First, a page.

Dimly, I nodded. She took my hand and I took her wrist. We walked away together, supposing that the Historians would not think to find us both together into the Gates. She of course had to lead the way; only she knew the tavern to which she had referred, and I was too dispirited to ask. I kept watching the dust that the great river of pedestrians kicked up beneath its feet.
“Faster,” she said, and I did try. The Greens especially frown upon all lingering. But even keeping with the crowd, another two or three eternities oozed by. I kept contemplating the moment when Ryn Batyst hung still, and thinking that he had not said a thing. Why not? Why would one not even decry one’s own murderers? Thinking this, I could only be relieved that a great rank of clouds had come to blot out the sun. The sudden darkness seemed appropriate.
“In here,” Adlasola said, and led me off to the right and down a set of stairs. The oldest saloons were dug into the ground like cellars, to keep the merchandise chill. And it was cool, dark and dampened like a cave. “A miner’s bar,” Adlasola said, referring to those poor souls who cut Ariel’s white stone from its surrounding mountains, or from the riverbed whenever they redirected it.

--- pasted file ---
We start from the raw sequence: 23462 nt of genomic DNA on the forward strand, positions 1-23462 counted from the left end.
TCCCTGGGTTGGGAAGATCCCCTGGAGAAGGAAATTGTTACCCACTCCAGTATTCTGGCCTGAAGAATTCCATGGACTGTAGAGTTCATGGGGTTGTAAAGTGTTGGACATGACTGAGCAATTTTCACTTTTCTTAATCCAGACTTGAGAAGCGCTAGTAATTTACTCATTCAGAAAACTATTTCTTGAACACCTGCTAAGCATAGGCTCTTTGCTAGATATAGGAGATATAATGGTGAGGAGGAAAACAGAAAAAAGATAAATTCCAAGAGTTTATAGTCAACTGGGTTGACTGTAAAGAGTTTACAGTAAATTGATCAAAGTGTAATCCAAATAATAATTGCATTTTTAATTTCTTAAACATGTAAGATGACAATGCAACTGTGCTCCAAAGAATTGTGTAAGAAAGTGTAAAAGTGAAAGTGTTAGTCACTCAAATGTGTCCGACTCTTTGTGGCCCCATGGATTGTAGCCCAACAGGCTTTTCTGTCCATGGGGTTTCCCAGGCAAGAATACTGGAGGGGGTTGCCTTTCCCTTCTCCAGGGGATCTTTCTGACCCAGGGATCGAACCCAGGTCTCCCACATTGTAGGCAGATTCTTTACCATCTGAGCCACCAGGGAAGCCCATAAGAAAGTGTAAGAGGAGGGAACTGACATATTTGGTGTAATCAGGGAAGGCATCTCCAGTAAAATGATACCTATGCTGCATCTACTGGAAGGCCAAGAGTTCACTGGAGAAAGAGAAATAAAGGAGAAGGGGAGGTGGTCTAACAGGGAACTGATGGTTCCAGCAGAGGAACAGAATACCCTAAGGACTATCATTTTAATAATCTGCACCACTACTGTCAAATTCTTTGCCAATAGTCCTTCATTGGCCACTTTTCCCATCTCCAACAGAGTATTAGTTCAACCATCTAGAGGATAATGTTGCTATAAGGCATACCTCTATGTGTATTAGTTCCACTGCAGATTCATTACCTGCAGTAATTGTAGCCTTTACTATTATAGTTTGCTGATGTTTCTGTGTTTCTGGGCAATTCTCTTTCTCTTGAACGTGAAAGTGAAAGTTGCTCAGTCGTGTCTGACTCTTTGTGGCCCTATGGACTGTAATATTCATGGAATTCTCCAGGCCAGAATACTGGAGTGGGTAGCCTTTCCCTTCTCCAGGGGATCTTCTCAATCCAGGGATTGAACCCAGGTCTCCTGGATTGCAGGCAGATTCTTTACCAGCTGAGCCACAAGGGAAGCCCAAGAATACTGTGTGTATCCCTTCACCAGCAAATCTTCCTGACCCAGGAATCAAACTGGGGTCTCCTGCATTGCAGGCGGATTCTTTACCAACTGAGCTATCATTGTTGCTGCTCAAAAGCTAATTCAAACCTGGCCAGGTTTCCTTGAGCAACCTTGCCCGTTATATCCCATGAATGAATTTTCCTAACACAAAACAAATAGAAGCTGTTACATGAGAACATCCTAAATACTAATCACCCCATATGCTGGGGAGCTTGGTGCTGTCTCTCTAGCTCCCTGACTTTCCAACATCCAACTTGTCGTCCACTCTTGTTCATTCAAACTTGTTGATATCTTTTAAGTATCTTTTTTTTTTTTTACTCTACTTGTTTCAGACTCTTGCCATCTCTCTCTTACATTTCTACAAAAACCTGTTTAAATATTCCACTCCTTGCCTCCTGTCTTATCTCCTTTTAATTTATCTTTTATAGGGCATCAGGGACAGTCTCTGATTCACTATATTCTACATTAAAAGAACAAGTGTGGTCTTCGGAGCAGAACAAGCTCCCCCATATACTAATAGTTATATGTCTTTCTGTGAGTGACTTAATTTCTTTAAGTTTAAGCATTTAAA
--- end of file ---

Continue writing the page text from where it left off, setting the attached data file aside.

“Yeah,” someone laughed from behind the bar, “you’d think they’d want to get away from it, wouldn’t you?” From the darkness emerged a man perhaps fifty years old, the crags and lines of his face exaggerated by light of the torch he carried, his back and shoulders firm but slumped, muscled but showing the accumulation of several years of well-earned accommodation.
“Course,” he said, “I shatter my leg, and what do I work with my Guild to get? This godsdamned miner’s bar, with all the same old faces. Should’ve took the payout.” His grin faded as he recognized Adlasola. “Corner booth, backs to the door. No names. I’m sorry.”
I looked around to find the bar around us empty; there are no other torches or candles in the darkness. “He needs to see if someone else walks in,” explained Adlasola. “At this time of day, I think it would not be a miner.” She placed a silver coin out on the table when we reached it. Her confederate joined us momentarily and slid a pitcher of ale between us precisely where the coin had been. He poured out three glasses and sat for a long time gazing at the darkness we all sat in. Neither I nor Adlasola hurried him.